Career highlights: Two-time Stanley Cup champion (1991, 1992), three-time Hart Trophy winner (1988, 1993, 1996), two-time Conn Smythe Trophy winner (1991, 1992), 12-time NHL All-Star (1985, 1986, 1988-90, 1992, 1993, 1996, 1997, 2001-03), three-time NHL All-Star Game MVP (1985, 1988, 1990), Calder Trophy (1985)
Bottom Line: Mario Lemieux
It was terrifying to face Mario Lemieux in his prime. At 6-foot-4 and 235 pounds, he was the perfect combination of speed and size.
Lemieux became one of the greatest players of all time after the Penguins drafted him in 1984, winning two Stanley Cup titles and two NHL Most Valuable Player trophies despite battling chronic injuries his entire career.
Lemieux has owned the Penguins since 1999, when he bought the franchise and its AHL affiliate, the Wilkes Barre/Scranton Penguins, for $107 million. In 2020, the franchise's value was estimated at $650 million.
4. Alexander Ovechkin
Born: Sept. 17, 1985 (Moscow, Russia)
Drafted No. 1 overall: 2004
Position: Left wing
Career: 16 seasons (2005-present)
Teams: Washington Capitals
Career highlights: Stanley Cup champion (2018), 11-time NHL All-Star (2007-09, 2011, 2012, 2015-20), three-time Hart Trophy (2008, 2009, 2013), Conn Smythe Trophy (2018), Calder Trophy (2006),
Bottom Line: Alexander Ovechkin
Few players in NHL history have been as revered by their contemporaries as Alexander Ovechkin, a three-time NHL Most Valuable Player.
Ovechkin was projected as the No. 1 overall pick by the time he was 15 years old. His birthday was just two days past the date that would have made him eligible for the 2003 draft, and the Florida Panthers attempted to take him in the ninth round, contending leap years had actually made him eligible.
Ovechkin also had one of the all-time NHL beefs with Evgeni Malkin, who was picked No. 2 overall in 2004.
3. Patrick Kane
Born: Nov. 19, 1988 (Buffalo, New York)
Drafted No. 1 overall: 2007
Position: Right wing
Career: 14 seasons (2007-present)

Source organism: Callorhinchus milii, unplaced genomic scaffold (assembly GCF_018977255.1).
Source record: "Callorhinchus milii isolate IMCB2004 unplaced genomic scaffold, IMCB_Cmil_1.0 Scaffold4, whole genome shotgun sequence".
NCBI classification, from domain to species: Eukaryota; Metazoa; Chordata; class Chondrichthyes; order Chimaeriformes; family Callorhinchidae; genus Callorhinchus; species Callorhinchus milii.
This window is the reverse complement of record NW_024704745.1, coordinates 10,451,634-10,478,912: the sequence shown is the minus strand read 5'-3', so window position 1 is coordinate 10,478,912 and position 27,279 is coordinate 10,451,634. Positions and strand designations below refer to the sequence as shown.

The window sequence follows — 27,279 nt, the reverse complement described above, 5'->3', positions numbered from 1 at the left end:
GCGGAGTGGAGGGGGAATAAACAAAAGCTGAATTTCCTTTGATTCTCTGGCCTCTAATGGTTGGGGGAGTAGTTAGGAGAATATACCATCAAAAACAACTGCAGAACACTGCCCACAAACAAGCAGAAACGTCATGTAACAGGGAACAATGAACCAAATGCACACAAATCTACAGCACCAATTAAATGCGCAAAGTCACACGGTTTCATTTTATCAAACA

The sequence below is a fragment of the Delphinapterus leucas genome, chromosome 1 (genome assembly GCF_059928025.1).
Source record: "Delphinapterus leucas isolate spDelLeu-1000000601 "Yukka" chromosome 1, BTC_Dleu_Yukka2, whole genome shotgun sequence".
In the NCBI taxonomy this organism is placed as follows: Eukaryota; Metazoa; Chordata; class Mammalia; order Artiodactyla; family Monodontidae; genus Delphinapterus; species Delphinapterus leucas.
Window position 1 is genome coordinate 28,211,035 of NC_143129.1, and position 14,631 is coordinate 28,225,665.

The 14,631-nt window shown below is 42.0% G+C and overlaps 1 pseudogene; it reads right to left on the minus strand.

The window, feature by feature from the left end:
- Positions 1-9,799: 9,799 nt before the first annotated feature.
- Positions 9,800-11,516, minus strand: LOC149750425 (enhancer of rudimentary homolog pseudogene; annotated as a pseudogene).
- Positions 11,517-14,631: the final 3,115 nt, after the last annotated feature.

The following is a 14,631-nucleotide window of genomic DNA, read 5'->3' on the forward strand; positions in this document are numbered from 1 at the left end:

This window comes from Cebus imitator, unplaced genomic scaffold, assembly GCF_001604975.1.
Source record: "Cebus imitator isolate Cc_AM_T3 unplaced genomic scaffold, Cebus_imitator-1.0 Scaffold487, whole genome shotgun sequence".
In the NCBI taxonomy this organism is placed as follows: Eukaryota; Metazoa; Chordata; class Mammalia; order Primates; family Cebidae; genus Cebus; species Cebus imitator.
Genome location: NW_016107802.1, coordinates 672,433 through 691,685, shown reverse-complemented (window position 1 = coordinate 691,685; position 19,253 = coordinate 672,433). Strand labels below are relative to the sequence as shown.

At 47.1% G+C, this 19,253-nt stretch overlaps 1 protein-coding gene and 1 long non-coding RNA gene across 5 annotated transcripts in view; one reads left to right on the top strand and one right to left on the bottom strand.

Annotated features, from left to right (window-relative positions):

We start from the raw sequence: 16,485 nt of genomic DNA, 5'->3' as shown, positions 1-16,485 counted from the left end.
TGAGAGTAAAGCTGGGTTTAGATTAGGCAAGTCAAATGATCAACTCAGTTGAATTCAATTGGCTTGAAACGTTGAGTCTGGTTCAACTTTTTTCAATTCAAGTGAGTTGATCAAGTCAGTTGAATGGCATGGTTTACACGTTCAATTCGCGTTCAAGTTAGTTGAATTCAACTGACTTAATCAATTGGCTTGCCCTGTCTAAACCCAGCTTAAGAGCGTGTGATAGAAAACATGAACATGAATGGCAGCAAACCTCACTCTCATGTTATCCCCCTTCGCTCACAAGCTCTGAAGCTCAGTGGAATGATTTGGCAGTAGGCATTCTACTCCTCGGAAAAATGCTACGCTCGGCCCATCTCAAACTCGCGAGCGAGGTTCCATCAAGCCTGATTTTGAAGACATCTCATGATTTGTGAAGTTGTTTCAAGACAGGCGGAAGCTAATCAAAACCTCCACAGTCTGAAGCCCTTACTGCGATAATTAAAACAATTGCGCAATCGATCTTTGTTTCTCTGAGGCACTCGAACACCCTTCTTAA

Teams: Chicago Blackhawks
Career highlights: Three-time Stanley Cup champion (2010, 2013, 2015), Hart Trophy (2016), nine-time NHL All-Star (2009, 2011, 2012, 2015-present), Calder Memorial Trophy (2008), NHL All-Rookie Team (2008), Conn Smythe Trophy (2013)
Bottom Line: Patrick Kane
Patrick Kane is arguably the greatest American-born NHL player of all time and the first American-born player to win NHL Most Valuable Player honors, which he did in 2016.
The 2007 No. 1 overall pick is also a three-time Stanley Cup champion and nine-time NHL All-Star. Kane has played his entire career with the Chicago Blackhawks and seems like a first-ballot Hall of Famer.
When his current contract runs out in 2023, he will have surpassed $130 million in career earnings.
2. Sidney Crosby
Born: Aug. 7, 1987 (Halifax, Nova Scotia, Canada)
Drafted No. 1 overall: 2005
Career: 16 seasons (2005-present)
Teams: Pittsburgh Penguins
Career highlights: Three-time Stanley Cup champion (2009, 2016, 2017)
Bottom Line: Sidney Crosby
Sidney Crosby's hockey talent was evident at a young age. He did his first interview when he was just 7 years old. By the time Crosby was 16 years old, it was obvious he was going to be the No. 1 overall pick whenever he was eligible to enter the draft in 2005.
Because there was no season in 2004-05 because of the lockout, teams were entered into a lottery based on playoff appearances and past draft lottery results — a lso known as "The Sidney Crosby Lottery."
Crosby became the youngest player to lead a North American sports league in scoring and was the youngest captain in NHL history to win a Stanley Cup.
1. Guy Lafleur
Born: Sept. 20, 1951 (Thurso, Quebec, Canada)
Drafted No. 1 overall: 1971
Position: Right Wing
Career: 17 seasons (1971-85, 1988-91)
Teams: Montreal Canadiens (1971-85), New York Rangers (1988-89), Quebec Nordiques (1989-91)
Career highlights: Five-time Stanley Cup champion (1973, 1976-79), three-time Art Ross Trophy winner (1976-78), two-time Hart Trophy winner (1977, 1978), Conn Smythe Trophy (1977)
Bottom Line: Guy Lafleur
There have been some great "Who goes No. 1?" debates in sports history, and in the NHL perhaps the toughest was in 1971.
Montreal Canadiens general manager Sam Pollock had his choice between what he thought were two generational talents — Guy Lafleur or Marcell Dionne — after maneuvering for months to get the No.1 pick.
Pollock chose Lafleur, who won five Stanley Cup titles in the 1970s with Montreal and was a two-timen NHL Most Valuable Player. He's still the franchise leader with 1,246 points.
Related: Worst No. 1 NHL Draft Picks of All Time